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9 Hard Truths About Weight Loss

Posted by Jerry De Luca on Tuesday, June 6, 2017


Hard Facts:

----The weight loss industry in America is estimated to rake in more than $66 billion annually.

----40% of Americans are clinically obese. 155 million overall are overweight to some degree.

----2.2 billion people globally are overweight.

----Too much body fat significantly increases the risks for heart disease, Type 2 diabetes, respiratory problems, depression and certain cancers.

----As of 2017 in the U.S. obesity causes more preventable deaths than smoking.

In 2016 the National Institute of Health spent approximately $931 million for weight loss and obesity research. Scientists are gaining better insights into why losing weight and keeping it off is so difficult for so many. Some of their more noteworthy findings are:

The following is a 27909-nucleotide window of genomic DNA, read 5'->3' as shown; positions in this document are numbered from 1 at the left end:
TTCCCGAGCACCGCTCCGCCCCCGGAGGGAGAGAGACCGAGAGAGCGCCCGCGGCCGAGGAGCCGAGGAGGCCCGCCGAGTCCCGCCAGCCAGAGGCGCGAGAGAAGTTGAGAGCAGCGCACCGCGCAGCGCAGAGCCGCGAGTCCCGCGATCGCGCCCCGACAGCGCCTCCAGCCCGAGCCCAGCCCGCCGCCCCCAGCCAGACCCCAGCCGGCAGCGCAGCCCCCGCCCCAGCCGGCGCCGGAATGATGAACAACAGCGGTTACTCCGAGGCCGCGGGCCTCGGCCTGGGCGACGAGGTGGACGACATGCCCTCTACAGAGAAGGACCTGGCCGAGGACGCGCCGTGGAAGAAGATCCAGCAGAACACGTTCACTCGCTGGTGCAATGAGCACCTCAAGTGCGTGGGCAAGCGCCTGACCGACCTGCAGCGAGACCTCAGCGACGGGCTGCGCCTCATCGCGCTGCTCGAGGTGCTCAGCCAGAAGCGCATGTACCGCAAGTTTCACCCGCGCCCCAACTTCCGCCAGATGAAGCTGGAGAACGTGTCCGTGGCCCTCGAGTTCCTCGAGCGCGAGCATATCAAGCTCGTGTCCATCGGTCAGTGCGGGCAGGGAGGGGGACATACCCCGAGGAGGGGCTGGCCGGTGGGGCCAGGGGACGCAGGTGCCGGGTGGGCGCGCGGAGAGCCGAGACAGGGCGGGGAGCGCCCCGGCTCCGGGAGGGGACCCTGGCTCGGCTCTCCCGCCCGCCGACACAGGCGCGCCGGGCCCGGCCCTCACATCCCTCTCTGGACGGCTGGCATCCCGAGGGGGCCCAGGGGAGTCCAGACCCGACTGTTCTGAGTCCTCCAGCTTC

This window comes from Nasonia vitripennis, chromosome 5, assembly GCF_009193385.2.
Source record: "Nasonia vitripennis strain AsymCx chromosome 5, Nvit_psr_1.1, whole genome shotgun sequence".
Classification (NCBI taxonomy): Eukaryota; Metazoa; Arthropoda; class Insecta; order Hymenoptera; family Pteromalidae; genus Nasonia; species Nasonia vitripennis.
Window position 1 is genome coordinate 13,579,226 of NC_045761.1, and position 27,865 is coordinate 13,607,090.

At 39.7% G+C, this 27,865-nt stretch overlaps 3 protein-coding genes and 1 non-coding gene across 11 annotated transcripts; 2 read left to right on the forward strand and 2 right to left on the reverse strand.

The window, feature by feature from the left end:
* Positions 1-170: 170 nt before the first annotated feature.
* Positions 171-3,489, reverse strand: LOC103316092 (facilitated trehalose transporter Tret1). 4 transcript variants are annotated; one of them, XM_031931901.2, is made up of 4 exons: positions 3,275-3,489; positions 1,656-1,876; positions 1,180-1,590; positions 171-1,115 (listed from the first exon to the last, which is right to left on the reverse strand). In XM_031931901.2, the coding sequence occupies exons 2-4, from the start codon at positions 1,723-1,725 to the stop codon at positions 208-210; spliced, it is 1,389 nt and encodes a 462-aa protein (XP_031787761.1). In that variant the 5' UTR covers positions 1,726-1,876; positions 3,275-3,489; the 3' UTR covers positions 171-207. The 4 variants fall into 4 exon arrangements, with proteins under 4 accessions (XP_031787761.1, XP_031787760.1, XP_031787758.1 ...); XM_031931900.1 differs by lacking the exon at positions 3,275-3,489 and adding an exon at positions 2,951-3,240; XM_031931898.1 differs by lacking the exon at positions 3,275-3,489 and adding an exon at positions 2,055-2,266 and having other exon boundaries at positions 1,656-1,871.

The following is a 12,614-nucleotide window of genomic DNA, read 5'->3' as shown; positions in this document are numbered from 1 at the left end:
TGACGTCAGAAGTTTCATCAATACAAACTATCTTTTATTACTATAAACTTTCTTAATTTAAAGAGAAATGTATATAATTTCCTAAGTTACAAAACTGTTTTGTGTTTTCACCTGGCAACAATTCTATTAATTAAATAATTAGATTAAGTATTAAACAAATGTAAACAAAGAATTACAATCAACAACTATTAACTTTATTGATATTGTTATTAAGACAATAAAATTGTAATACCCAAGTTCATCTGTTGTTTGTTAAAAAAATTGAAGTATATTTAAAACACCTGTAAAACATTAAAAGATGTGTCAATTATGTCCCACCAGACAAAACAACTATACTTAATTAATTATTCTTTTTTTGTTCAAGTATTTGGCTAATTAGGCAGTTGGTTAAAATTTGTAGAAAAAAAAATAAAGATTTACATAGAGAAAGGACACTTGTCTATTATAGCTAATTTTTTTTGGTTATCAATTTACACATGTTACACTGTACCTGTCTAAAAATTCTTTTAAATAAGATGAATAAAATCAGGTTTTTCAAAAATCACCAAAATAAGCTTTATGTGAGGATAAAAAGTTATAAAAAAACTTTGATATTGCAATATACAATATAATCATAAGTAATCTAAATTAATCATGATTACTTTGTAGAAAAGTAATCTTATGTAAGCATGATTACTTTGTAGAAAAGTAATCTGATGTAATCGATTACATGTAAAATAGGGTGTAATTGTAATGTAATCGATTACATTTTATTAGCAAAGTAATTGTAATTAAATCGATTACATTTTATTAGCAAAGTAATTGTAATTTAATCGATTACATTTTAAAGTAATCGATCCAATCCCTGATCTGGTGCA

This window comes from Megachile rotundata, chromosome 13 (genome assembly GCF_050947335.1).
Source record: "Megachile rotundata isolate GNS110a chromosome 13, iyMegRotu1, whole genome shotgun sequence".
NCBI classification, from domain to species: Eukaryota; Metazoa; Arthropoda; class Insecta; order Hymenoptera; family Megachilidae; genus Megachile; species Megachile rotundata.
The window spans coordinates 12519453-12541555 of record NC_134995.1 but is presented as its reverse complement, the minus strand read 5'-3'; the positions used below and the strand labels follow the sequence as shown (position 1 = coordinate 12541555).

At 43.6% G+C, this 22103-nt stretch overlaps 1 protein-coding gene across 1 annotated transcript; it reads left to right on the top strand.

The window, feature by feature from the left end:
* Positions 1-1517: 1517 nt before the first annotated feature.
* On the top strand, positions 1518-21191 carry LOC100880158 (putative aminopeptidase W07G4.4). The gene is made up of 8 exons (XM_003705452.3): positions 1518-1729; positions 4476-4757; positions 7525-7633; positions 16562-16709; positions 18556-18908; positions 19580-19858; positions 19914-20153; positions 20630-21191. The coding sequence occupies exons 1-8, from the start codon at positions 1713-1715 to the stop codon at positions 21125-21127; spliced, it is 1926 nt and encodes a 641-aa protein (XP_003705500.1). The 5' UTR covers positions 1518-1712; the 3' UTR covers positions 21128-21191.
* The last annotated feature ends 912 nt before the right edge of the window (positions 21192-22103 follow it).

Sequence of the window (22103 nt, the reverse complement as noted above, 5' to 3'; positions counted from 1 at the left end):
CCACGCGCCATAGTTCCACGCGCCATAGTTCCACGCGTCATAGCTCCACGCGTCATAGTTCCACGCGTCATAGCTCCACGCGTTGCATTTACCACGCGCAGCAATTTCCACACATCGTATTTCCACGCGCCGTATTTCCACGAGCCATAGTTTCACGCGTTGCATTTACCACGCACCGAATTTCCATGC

1) The old weight loss beliefs of rigorous exercise and burning more calories than you take in just doesn’t work in the long run for the majority of committed dieters and fitness buffs.

2) The exact same diet may work wonders for one person and be almost completely useless for someone else. Every person’s unique body composition is the determining factor. Lack of willpower is often blamed for failure.  Many people would be happy to know their resolve and self-discipline is fine, their biology let them down.

3) The answer to successful weight loss seems to be highly personalized diets and fitness programs rather than popular diets and fitness programs for the masses.

4) A 23 year study by the National Weight Control Registry, conducted by Brown University and the University of Colorado, has more than 10,000 participants in all 50 states. Each person has lost on average 66 pounds and maintained their healthy weight for at least five years. A synopsis of their findings:

“The most revealing detail about the registry: everyone on the list has lost significant amounts of weight--but in different ways. About 45% of them say they lost weight following various diets on their own, for instance, and 55% say they used a structured weight-loss program. And most of them had to try more than one diet before the weight loss stuck.